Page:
American author Emily Ruskovich has won the 2019 International DUBLIN Literary Award for her novel Idaho. Set in the Idaho Pandandle it tells the sory of the impact of an shocking act of violence on a family. The winning novel was chosen from a total of 141 titles, nominated by libraries in 115 cities across 41 countries. Idaho was nominated by the public library in Brugge, Belgium.The Award is organised and sponsored by Dublin City Council and at €100,000 is the world’s largest prize for a single novel published in English. Emily Ruskovich is the fourth American author to win the prize in its 24-year history.Uniquely, the Award receives its nominations from public libraries in cities around the globe and recognises both writers and translators. The winner was announced at a ceremony in Dublin's Mansion House today.Emily Ruskovich grew up in the Idaho Panhandle, on Hoodoo Mountain. Her fiction has appeared in Zoetrope, One Story and the Virginia Quarterly Review. A winner of a 2015 O. Henry Award and a graduate of the Iowa Writer’s Workshop, she now teaches creative writing at the University of Colorado, Denver. Idaho is her first novel. Speaking at the winner announcement, Lord Mayor & Patron of the remarked; ‘The International DUBLIN Literary Award is a great Dublin success and a great international success - and our thanks go to all who are involved in making the Award work – writers, translators, publishers, librarians, and the administrative staff of the City Council.’The 2019 judging panel, which includes Irish author Éilís Ní Dhuibhne, commented:‘At the heart of Emily Ruskovich’s haunting debut novel is the inexplicable. A young couple, Jenny and Wade, move from the prairies to the utter loneliness and unexpected isolation of the Northern Idaho mountains where they carelessly bought a piece of wooded land on a steep mountainside. As yet, they know nothing about the winter that will entrap them: masses of snow, no plow, no neighbours, the next settlement eight miles away. This is not an idyll. Years go by. They build a house with their own hands; two children are born – May and June. Then, all of a sudden, in a brutal flash, with no warning, their happiness and their love are destroyed forever.Ruskovich’s masterful achievement is to narrate with consummate skill the complex series of events covering a time-span of more than fifty years. Empathy and love stand next to cruelty and crime. Individual guilt, trauma and pain are looming as large as eventual forgiveness and the ability to live in half-knowledge. Ultimately, Idaho evolves into a masterpiece on the redeeming and regenerative potential of music, poetry, literature and art.’ The other judges were Ge Yan, Evie Wyld, Martin Middeke and Hans-Christian Oeser. The non-voting chair was Judge Eugene Sullivan.Copies of the winner, the shortlist and the full list of novels nominated for the 2019 award available to borrow from Dublin Public libraries at https://dcpla.ie/Idaho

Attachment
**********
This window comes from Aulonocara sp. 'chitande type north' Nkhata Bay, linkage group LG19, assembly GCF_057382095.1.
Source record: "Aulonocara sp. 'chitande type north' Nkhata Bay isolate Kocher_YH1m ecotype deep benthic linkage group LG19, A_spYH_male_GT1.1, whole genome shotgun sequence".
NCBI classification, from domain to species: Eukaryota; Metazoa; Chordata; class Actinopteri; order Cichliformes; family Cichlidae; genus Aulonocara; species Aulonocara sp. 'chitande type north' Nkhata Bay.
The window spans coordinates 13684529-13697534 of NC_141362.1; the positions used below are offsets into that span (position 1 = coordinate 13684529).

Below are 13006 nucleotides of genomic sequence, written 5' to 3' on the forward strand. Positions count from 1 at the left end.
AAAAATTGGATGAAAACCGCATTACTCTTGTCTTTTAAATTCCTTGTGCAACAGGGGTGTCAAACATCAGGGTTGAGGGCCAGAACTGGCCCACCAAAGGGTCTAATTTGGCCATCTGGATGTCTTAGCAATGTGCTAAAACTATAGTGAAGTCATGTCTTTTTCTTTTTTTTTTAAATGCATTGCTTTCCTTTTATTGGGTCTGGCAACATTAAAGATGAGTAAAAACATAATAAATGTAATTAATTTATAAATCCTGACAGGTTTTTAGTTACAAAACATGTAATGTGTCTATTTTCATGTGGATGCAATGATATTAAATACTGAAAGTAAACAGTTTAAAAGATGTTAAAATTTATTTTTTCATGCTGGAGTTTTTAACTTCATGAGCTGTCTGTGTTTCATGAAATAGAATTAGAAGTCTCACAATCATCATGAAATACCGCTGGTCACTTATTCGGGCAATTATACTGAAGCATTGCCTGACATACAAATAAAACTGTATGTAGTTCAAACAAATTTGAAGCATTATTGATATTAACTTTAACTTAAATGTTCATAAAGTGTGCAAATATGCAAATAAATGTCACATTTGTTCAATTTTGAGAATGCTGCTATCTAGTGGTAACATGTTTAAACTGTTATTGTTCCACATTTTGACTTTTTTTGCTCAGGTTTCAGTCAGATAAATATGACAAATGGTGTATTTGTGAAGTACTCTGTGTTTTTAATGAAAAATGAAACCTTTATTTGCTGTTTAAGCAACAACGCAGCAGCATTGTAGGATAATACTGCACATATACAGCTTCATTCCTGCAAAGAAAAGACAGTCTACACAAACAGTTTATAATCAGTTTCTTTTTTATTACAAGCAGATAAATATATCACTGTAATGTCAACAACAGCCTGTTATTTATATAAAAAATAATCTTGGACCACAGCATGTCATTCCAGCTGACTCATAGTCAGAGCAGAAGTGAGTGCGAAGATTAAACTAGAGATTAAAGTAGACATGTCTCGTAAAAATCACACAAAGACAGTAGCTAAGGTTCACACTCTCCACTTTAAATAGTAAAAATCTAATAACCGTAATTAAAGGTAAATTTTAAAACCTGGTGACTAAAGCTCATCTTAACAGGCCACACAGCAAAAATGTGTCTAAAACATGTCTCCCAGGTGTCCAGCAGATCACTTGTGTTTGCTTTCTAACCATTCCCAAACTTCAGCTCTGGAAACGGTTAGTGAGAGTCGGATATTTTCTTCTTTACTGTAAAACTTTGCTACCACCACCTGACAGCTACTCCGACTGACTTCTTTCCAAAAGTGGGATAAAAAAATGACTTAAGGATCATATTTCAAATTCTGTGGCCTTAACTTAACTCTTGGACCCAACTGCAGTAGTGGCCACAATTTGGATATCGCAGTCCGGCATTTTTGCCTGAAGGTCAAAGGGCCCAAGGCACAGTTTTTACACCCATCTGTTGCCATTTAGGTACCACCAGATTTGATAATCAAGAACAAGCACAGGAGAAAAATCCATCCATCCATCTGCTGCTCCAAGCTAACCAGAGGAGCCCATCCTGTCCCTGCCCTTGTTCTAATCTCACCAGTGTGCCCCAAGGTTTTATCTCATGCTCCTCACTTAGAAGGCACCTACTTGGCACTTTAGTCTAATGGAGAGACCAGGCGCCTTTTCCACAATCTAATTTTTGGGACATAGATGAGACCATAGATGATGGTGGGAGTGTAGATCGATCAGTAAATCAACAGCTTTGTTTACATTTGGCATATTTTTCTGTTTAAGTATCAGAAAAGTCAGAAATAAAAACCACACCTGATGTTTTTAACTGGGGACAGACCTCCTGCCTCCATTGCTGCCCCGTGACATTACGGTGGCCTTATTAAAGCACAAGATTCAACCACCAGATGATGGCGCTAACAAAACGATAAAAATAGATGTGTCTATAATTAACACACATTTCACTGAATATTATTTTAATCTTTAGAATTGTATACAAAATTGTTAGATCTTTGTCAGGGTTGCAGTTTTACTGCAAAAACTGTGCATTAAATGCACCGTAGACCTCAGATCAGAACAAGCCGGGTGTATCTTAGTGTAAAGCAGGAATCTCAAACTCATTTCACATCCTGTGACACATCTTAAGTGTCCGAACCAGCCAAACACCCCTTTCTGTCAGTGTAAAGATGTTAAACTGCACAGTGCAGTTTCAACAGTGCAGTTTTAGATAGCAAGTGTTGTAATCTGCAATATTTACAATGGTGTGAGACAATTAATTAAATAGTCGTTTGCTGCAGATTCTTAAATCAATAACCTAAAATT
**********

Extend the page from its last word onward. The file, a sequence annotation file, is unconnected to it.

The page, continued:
The shortlist for 2019's International Dublin Literary award has just been announced and it includes two Irish authors! The award is for novels written in English or translated to English. As well as the entries form Ireland this year's shortlist of ten includes books from France, Pakistan, the UK and the USA.The International DUBLIN Literary Award is proudly sponsored by Dublin City Council and managed by Dublin City Libraries. The award is worth €100,000 to the winner. If the book has been translated the author receives €75,000 and the translator received €25,000. The two Irish novels are Conversations with Friends by Sally Rooney and Midwinter Break by Bernard MacLaverty. The complete list of shortlisted titles are:Compass by Mathias Énard (French) Translated from French by Charlotte Mandell. Nominated by Paris, France and Kecskemét, Hungary.Borrow a copy from the library History of Wolves by Emily Fridlund (American). Nominated by Zurich, Switzerland and Stamford, USA.Borrow a copy from the library Exit West by Mohsin Hamid (Pakistani / British). Nominated by Bridgetown, Barbados; Brussels, Belgium; Halifax and Toronto, Canada; Dusseldorf, Germany; Barcelona, Spain; Houston, Los Angeles, Cincinnati, San Diego and Pittsburgh, USA.Borrow a copy from the library | Borrow an ebook Midwinter Break by Bernard MacLaverty (Northern Ireland). Nominated by Newcastle and London, UK; Galway, Ireland; Bern, Switzerland; Milwaukee and San Diego, USA.Borrow a copy from the library | Borrow an ebook Reservoir 13 by Jon McGregor (British). Nominated by Brussels, Belgium; Sydney and Winnipeg, Canada; Nottingham, UK; Limerick, Ireland and Bergen, Norway.Borrow a copy from the library | Borrow an ebook Conversations with Friends by Sally Rooney (Irish). Nominated by Liverpool, Dublin and Stockholm, Sweden.Borrow a copy from the library | Borrow an ebook Idaho by Emily Ruskovich (American). Nominated by Brugges, Belgium.Borrow a copy from the library Lincoln in the Bardo by George Saunders (American). Nominated by Prague, Czech Republic; Reykjavík, Iceland; Barcelona, Spain; Cincinnati, Portland, Kansas City, Denver, Concord and Iowa City, USA.Borrow a copy from the library | Borrow an ebook A Boy in Winter by Rachel Seiffert (British). Nominated by Bergen, Norway.Borrow a copy from the library Home Fire by Kamila Shamsie (Pakistani / British). Nominated by Philadelphia, Richmond and Columbia, USA.Borrow a copy from the library Speaking about the award Lord Mayor of Dublin, and Patron of the Award, Nial Ring said "The egalitarian way in which books are long listed, through public libraries worldwide, is to be commended in a world where sales figures can dominate the literary conversation so often. The beauty of this award is that it reaches out to readers and authors worldwide, while also celebrating excellence in contemporary Irish literature represented on the 2019 shortlist by Sally Rooney and Bernard MacLaverty."The titles on this year’s shortlist were nominated by public libraries in Barbados, Belgium, Canada, Czech Republic, France, Germany, Hungary, Iceland, Ireland, Norway, Spain, Sweden, Switzerland, the UK and the USA said Mairead Owens, Dublin City Librarian. The novels come from France, Ireland, Pakistan, the UK and the USA and it is from this diverse list that the eventual winner will be chosen. Memorable characters tell stories of identity and displacement, violence and war, family, relationships and loss, set in both familiar and unfamiliar countries and cultures. ‘The five member international judging panel, chaired by Hon. Eugene R. Sullivan, will select one winner, which will be announced by the Lord Mayor, Patron of the Award, on Wednesday 12th June.